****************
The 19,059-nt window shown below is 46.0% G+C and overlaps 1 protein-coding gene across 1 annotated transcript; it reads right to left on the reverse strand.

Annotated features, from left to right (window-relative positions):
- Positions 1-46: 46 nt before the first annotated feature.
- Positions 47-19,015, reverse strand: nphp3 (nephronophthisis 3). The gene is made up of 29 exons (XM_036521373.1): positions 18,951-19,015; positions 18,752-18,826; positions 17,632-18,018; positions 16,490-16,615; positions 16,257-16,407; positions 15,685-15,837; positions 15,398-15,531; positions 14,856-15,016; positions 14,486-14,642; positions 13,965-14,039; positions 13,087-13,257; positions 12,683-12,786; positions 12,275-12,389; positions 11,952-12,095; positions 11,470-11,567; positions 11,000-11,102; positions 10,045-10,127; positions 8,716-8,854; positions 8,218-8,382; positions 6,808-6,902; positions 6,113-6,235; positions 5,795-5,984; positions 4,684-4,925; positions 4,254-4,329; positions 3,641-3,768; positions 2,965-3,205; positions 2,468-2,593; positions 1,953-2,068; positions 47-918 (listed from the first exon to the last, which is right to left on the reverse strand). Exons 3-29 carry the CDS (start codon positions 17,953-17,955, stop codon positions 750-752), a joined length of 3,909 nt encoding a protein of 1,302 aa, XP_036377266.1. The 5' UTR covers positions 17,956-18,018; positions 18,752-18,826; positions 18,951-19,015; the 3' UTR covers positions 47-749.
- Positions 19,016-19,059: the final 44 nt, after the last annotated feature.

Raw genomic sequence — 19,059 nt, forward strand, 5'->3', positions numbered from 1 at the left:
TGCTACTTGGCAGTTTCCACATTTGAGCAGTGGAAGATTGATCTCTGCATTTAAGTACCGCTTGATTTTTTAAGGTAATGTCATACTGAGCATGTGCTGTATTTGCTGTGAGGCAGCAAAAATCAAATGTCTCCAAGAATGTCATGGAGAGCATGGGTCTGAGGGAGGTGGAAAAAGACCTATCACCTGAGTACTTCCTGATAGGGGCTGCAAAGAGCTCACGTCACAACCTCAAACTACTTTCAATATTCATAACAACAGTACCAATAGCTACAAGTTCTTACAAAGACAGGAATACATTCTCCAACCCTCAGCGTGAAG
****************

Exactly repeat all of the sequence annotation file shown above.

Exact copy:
The 19,059-nt window shown below is 46.0% G+C and overlaps 1 protein-coding gene across 1 annotated transcript; it reads right to left on the reverse strand.

Annotated features, from left to right (window-relative positions):
- Positions 1-46: 46 nt before the first annotated feature.
- Positions 47-19,015, reverse strand: nphp3 (nephronophthisis 3). The gene is made up of 29 exons (XM_036521373.1): positions 18,951-19,015; positions 18,752-18,826; positions 17,632-18,018; positions 16,490-16,615; positions 16,257-16,407; positions 15,685-15,837; positions 15,398-15,531; positions 14,856-15,016; positions 14,486-14,642; positions 13,965-14,039; positions 13,087-13,257; positions 12,683-12,786; positions 12,275-12,389; positions 11,952-12,095; positions 11,470-11,567; positions 11,000-11,102; positions 10,045-10,127; positions 8,716-8,854; positions 8,218-8,382; positions 6,808-6,902; positions 6,113-6,235; positions 5,795-5,984; positions 4,684-4,925; positions 4,254-4,329; positions 3,641-3,768; positions 2,965-3,205; positions 2,468-2,593; positions 1,953-2,068; positions 47-918 (listed from the first exon to the last, which is right to left on the reverse strand). Exons 3-29 carry the CDS (start codon positions 17,953-17,955, stop codon positions 750-752), a joined length of 3,909 nt encoding a protein of 1,302 aa, XP_036377266.1. The 5' UTR covers positions 17,956-18,018; positions 18,752-18,826; positions 18,951-19,015; the 3' UTR covers positions 47-749.
- Positions 19,016-19,059: the final 44 nt, after the last annotated feature.

Raw genomic sequence — 19,059 nt, forward strand, 5'->3', positions numbered from 1 at the left:
TGCTACTTGGCAGTTTCCACATTTGAGCAGTGGAAGATTGATCTCTGCATTTAAGTACCGCTTGATTTTTTAAGGTAATGTCATACTGAGCATGTGCTGTATTTGCTGTGAGGCAGCAAAAATCAAATGTCTCCAAGAATGTCATGGAGAGCATGGGTCTGAGGGAGGTGGAAAAAGACCTATCACCTGAGTACTTCCTGATAGGGGCTGCAAAGAGCTCACGTCACAACCTCAAACTACTTTCAATATTCATAACAACAGTACCAATAGCTACAAGTTCTTACAAAGACAGGAATACATTCTCCAACCCTCAGCGTGAAG